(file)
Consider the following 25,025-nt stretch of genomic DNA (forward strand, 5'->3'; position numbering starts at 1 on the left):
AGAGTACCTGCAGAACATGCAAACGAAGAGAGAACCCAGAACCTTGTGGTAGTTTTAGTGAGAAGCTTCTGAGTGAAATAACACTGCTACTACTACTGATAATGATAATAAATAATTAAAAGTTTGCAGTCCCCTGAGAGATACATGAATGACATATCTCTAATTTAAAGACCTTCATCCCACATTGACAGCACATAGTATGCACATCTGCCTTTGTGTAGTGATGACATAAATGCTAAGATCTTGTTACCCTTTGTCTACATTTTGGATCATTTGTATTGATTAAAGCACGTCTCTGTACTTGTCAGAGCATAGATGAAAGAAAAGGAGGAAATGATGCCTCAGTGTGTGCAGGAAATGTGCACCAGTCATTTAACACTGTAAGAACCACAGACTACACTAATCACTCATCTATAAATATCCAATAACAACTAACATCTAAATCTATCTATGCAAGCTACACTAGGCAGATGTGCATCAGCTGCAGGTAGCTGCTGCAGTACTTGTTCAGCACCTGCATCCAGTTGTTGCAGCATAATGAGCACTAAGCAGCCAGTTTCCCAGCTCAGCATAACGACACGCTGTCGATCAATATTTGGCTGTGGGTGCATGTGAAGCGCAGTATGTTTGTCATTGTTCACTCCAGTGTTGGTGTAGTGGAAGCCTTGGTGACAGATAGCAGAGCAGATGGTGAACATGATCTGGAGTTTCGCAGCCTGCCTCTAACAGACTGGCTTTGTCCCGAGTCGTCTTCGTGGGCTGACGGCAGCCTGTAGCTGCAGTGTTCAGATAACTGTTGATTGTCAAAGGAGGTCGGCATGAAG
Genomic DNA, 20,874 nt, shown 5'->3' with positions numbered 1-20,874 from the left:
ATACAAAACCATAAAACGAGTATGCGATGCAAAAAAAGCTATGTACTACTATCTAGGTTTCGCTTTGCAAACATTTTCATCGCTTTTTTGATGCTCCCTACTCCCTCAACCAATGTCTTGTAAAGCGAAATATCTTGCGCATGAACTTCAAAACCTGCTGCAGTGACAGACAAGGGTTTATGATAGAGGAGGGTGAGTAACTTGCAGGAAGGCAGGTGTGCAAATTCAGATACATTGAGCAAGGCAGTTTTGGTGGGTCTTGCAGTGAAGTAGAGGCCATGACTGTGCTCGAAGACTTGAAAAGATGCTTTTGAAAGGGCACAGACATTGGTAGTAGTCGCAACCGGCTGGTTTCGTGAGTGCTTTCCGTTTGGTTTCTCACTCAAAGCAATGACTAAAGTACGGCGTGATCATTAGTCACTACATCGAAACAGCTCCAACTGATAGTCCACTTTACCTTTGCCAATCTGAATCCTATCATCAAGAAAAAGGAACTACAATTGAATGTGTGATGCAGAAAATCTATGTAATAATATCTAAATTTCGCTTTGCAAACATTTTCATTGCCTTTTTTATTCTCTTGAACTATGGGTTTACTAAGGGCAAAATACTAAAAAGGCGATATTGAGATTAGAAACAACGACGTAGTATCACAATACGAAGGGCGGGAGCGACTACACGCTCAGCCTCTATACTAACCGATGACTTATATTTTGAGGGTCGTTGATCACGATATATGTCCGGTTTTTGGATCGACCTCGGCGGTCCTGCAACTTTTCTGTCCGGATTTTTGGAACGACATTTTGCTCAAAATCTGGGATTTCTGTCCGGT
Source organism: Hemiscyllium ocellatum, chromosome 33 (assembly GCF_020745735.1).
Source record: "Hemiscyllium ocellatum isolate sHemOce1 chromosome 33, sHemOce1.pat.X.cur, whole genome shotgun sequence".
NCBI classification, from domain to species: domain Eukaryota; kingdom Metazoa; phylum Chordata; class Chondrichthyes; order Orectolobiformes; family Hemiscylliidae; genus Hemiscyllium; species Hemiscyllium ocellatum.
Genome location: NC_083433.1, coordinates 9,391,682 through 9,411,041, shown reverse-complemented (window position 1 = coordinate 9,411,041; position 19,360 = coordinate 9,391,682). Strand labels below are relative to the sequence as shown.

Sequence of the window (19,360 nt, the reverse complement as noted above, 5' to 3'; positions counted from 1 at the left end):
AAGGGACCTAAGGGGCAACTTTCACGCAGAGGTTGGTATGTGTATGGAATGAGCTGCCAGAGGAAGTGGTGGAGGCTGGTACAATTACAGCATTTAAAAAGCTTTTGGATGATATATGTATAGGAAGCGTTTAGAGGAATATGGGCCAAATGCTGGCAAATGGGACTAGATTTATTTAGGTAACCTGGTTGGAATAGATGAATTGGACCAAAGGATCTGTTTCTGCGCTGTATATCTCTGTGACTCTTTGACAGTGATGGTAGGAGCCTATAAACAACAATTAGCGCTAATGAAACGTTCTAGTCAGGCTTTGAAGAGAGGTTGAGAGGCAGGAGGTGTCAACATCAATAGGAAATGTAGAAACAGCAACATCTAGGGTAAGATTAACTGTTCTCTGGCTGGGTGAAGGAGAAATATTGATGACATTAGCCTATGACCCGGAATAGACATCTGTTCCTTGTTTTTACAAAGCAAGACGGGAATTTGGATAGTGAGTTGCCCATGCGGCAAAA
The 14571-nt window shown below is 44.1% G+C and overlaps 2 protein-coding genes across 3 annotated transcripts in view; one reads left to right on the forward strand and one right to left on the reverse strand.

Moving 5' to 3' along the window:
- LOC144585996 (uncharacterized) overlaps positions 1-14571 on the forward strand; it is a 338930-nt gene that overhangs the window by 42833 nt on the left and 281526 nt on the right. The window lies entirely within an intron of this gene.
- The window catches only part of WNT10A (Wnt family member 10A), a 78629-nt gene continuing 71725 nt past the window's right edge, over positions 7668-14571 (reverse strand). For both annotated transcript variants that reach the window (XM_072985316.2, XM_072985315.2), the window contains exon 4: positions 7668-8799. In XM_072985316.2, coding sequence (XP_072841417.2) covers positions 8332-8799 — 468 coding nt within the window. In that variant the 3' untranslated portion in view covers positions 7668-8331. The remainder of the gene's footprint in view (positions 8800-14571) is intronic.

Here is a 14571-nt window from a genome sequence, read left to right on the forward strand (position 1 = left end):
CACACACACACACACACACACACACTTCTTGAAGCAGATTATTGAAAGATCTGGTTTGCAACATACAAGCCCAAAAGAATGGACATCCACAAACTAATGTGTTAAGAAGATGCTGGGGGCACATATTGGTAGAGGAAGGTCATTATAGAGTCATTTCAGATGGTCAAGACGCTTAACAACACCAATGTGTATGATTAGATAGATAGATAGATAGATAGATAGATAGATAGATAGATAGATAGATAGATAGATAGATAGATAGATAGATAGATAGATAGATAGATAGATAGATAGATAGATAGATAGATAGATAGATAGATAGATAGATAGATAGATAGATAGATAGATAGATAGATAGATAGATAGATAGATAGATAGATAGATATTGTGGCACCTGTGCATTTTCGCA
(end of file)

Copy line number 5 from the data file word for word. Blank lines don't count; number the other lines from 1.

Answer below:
Source organism: Hemiscyllium ocellatum, chromosome 33 (assembly GCF_020745735.1).